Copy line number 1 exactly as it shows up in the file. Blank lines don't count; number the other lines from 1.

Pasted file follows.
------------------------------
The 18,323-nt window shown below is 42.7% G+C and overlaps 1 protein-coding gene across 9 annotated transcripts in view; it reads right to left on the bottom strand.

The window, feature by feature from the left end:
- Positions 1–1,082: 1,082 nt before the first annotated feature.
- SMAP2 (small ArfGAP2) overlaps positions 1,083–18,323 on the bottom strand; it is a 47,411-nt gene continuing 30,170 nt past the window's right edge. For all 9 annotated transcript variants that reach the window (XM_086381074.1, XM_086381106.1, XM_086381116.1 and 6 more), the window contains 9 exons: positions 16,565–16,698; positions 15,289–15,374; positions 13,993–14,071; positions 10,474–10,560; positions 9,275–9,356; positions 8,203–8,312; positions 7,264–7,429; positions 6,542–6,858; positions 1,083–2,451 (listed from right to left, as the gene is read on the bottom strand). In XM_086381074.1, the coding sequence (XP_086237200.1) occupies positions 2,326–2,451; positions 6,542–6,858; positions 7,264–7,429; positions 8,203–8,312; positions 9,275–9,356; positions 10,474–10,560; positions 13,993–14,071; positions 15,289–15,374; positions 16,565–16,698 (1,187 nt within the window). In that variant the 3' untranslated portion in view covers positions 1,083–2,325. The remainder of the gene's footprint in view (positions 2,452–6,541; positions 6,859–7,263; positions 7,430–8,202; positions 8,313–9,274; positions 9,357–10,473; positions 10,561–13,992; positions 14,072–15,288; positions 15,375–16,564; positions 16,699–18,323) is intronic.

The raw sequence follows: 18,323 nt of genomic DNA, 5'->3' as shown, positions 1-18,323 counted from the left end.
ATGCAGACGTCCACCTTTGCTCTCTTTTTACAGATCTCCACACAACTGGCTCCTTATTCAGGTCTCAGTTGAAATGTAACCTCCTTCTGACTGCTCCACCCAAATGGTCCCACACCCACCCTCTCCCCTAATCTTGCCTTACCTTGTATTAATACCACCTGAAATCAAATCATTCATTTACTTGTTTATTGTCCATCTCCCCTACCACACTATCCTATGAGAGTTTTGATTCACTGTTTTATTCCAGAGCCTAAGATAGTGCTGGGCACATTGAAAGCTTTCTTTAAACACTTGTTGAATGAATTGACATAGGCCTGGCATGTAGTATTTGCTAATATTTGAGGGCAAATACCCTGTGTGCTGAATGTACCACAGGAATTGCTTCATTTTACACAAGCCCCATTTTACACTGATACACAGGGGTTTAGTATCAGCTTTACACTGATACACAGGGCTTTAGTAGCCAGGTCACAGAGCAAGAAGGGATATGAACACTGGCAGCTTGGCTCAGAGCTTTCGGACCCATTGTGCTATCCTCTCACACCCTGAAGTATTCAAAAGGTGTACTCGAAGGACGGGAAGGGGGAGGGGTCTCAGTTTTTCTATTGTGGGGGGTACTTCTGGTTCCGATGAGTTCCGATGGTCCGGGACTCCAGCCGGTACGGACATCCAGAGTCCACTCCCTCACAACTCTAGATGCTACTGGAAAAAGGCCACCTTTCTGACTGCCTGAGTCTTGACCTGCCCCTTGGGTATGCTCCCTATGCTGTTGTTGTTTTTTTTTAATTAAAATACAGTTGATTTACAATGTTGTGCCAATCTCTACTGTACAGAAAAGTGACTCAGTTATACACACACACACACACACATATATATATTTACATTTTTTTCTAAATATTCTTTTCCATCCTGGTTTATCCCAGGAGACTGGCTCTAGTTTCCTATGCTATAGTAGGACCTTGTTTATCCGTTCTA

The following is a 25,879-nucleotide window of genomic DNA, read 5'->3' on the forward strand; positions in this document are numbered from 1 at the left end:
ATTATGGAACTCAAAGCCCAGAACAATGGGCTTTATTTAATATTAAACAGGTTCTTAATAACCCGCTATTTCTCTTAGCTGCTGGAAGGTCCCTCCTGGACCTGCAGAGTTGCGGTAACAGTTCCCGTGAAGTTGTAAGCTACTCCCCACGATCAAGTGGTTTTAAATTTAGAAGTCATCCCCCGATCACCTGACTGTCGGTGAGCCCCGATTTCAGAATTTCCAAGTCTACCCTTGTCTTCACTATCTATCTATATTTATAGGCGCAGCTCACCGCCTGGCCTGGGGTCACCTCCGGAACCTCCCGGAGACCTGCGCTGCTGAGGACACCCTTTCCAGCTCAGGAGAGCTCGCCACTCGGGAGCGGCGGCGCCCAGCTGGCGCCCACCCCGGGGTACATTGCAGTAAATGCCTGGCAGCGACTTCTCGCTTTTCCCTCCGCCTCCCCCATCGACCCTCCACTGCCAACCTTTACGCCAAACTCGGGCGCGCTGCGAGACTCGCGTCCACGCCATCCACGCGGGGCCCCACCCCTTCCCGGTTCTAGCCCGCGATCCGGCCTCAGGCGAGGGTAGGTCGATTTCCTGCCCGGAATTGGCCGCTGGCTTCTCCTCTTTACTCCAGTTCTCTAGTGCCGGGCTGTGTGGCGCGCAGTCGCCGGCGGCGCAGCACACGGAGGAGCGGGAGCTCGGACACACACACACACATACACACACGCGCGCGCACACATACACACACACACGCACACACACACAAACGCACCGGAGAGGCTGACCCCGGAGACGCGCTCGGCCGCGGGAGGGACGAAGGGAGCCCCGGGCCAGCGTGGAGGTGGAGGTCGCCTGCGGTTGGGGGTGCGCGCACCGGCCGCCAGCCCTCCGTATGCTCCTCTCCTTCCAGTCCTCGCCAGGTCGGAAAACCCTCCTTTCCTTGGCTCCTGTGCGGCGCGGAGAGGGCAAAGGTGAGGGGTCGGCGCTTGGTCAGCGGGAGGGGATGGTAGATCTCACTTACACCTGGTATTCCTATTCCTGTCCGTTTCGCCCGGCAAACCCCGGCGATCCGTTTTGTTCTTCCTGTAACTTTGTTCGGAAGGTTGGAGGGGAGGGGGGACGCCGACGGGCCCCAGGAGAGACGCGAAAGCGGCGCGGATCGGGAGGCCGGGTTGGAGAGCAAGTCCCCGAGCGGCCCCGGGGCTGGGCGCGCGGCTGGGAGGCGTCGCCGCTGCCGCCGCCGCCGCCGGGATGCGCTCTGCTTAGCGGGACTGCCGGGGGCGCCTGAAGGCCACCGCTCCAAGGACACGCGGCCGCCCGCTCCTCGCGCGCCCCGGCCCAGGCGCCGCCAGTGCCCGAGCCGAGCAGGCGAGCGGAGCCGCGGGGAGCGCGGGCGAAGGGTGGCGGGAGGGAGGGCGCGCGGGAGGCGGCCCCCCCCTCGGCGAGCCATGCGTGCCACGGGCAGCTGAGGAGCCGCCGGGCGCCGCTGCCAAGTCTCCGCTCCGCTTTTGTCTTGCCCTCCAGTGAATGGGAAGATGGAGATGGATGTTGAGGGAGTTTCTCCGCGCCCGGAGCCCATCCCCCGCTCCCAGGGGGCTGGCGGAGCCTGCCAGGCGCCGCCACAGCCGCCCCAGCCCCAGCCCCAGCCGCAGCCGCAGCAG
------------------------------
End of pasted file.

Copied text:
The 18,323-nt window shown below is 42.7% G+C and overlaps 1 protein-coding gene across 9 annotated transcripts in view; it reads right to left on the bottom strand.